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ClusterLabs FAQ
Updated 158 Days AgoPublic


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Why was Pacemaker started?

Pacemaker grew out of the Heartbeat project. See the Pacemaker Project History for more details.

How did Pacemaker get its name?

First of all, it's not called the CRM (for Cluster Resource Manager) because of the abundance of terms that are commonly abbreviated to those three letters.

The Pacemaker name came from Kham, a good friend of Pacemaker author Andrew Beekhof's, and was originally used by a Java GUI Beekhof was prototyping in early 2007. The GUI was abandoned, and when it came time to choose a name for this project, Lars suggested it was an even better fit for an independent CRM.

The idea stems from the analogy between the role of this software and that of the little device that keeps the human heart pumping. Pacemaker monitors the cluster and intervenes when necessary to ensure the smooth operation of the services it provides.

What is Pacemaker's relationship with Corosync?

Pacemaker keeps your applications running when they or the machines they're running on fail. However, it can't do this without connectivity to the other machines in the cluster -- a significant problem in its own right.

Corosync provides a mechanism to reliably send messages between nodes, notifications when nodes join and leave the cluster, and a list of active nodes that is consistent throughout the cluster.

Is there any Pacemaker documentation?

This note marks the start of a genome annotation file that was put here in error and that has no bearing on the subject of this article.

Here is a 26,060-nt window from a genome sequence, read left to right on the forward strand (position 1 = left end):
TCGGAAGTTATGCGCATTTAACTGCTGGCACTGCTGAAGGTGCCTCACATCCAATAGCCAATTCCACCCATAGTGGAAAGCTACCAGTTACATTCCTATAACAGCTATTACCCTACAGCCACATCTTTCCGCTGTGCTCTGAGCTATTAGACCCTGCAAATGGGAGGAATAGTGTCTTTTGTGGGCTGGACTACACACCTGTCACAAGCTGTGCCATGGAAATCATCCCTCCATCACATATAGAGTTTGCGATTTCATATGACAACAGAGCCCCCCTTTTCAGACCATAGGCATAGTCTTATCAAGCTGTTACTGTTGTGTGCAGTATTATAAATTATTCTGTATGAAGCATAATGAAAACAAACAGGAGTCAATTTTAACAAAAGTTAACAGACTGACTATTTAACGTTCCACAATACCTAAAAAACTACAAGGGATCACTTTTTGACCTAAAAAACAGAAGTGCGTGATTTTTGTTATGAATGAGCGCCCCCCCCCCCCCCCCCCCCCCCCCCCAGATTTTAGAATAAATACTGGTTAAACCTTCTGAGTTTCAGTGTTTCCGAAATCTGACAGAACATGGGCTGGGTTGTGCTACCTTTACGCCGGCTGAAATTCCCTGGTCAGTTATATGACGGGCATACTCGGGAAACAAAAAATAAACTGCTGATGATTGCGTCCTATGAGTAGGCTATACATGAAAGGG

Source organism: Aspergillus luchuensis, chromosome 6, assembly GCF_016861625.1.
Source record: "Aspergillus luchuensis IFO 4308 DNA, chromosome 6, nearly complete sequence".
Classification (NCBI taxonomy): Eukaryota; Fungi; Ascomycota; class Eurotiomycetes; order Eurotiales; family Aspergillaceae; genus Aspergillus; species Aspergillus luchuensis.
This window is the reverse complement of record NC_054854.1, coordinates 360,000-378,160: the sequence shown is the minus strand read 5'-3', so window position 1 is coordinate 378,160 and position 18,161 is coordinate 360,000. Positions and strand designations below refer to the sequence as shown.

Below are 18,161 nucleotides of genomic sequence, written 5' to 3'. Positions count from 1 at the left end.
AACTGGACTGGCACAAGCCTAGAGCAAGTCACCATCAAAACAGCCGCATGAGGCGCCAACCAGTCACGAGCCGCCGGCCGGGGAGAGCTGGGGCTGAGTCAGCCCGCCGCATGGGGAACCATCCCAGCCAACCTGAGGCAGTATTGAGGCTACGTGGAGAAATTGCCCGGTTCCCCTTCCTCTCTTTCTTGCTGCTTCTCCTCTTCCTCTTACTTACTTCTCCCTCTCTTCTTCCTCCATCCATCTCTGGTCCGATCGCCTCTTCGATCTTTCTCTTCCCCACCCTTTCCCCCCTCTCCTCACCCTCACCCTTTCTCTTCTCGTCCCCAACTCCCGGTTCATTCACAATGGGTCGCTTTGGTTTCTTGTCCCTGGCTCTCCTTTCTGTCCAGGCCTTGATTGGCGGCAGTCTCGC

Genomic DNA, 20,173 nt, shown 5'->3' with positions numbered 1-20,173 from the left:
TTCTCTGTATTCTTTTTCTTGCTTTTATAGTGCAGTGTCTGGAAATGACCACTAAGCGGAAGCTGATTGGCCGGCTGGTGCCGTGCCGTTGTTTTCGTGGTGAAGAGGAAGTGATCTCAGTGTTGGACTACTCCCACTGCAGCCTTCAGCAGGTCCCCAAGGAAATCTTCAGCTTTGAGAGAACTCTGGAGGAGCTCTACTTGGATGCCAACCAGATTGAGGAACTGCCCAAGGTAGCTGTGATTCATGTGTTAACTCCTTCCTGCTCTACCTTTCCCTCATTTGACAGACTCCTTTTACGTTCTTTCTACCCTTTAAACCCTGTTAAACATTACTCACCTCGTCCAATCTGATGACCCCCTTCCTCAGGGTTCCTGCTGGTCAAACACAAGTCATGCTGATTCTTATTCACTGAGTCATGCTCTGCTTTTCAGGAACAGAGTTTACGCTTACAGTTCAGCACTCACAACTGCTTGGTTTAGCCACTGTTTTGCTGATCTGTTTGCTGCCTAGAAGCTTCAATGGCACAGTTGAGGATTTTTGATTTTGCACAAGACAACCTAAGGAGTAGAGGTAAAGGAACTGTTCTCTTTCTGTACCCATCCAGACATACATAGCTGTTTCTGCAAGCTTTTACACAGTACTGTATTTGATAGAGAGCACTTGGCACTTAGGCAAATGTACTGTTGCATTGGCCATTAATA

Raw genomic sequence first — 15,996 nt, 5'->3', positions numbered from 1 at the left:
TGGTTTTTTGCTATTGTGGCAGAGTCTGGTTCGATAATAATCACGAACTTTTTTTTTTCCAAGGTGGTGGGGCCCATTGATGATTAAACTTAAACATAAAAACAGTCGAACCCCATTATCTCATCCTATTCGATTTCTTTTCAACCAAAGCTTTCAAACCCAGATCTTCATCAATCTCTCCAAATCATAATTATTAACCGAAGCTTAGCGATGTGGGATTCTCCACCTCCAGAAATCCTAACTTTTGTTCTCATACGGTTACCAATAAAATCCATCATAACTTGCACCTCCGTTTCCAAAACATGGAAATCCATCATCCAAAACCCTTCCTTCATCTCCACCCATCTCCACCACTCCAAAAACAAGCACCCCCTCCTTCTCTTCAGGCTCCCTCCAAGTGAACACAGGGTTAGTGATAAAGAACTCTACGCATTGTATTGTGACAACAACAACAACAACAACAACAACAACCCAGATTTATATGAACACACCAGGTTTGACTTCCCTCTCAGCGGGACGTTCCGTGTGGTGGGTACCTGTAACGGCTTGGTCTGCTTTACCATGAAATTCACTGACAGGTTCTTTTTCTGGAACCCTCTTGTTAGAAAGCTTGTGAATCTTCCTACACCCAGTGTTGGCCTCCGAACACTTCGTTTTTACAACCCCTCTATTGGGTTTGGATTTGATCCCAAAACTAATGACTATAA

Yes, see the Pacemaker documentation set.

Where should I ask questions?

Basic questions can often be answered on the ClusterLabs IRC Channel, but sending them to one of the relevant ClusterLabs Mailing Lists is always a good idea so that everyone can benefit from the answer.

Do I need shared storage?

No. We can help manage it if you have some, but Pacemaker itself has no need for shared storage.

Which cluster filesystems does ClusterLabs support?

ClusterLabs provides resource agents that support the popular OCFS2 and GFS2 filesystems. As you'd expect, you can use them on top of real disks or network block devices like DRBD.

What kind of applications can I manage with Pacemaker?

Pacemaker is application-agnostic, able to start, stop, monitor, and otherwise interact with applications via supported standards:

  • Systemd unit files
  • LSB init scripts
  • Open Cluster Framework (OCF) resource agents

(Before version 3.0.0, Pacemaker also supported the Upstart and Nagios standards.)

For details, see "Resource Classes" in the Pacemaker Explained document.

Do I need a fencing device?

Yes. Fencing is the only 100% reliable way to ensure the integrity of your data and that applications are only active on one host. Although Pacemaker is able to function without fencing, there are good reasons vendors will not support such a configuration.

Do I need to know XML to configure Pacemaker?

No. Pacemaker uses XML as its native configuration format, but command-line and graphical user interfaces are available for human-friendly management.

How do I synchronize the cluster configuration?

Any changes to Pacemaker's configuration are automatically replicated to other machines. The configuration is also versioned, so any offline machines will be updated when they return.

Should I choose pcs or crm shell?

Arguably the best advice is to use whichever one comes with your distro. This is the one that will be tailored to that environment, receive regular bugfixes and feature in the documentation.

Of course, for years people have been side-loading all of Pacemaker onto enterprise distros that didn't ship it, so doing the same for just a configuration tool should be easy if your favorite distro does not ship your favorite tool.

What if my question isn't here?

See our help page and let us know!

What versions of Pacemaker are supported?

When seeking assistance, please try to ensure you have a version still actively developed. See the Pacemaker Release Calendar for details.


How do I install Pacemaker?

See How To Install.

Can I use Pacemaker with Corosync 2.x and later?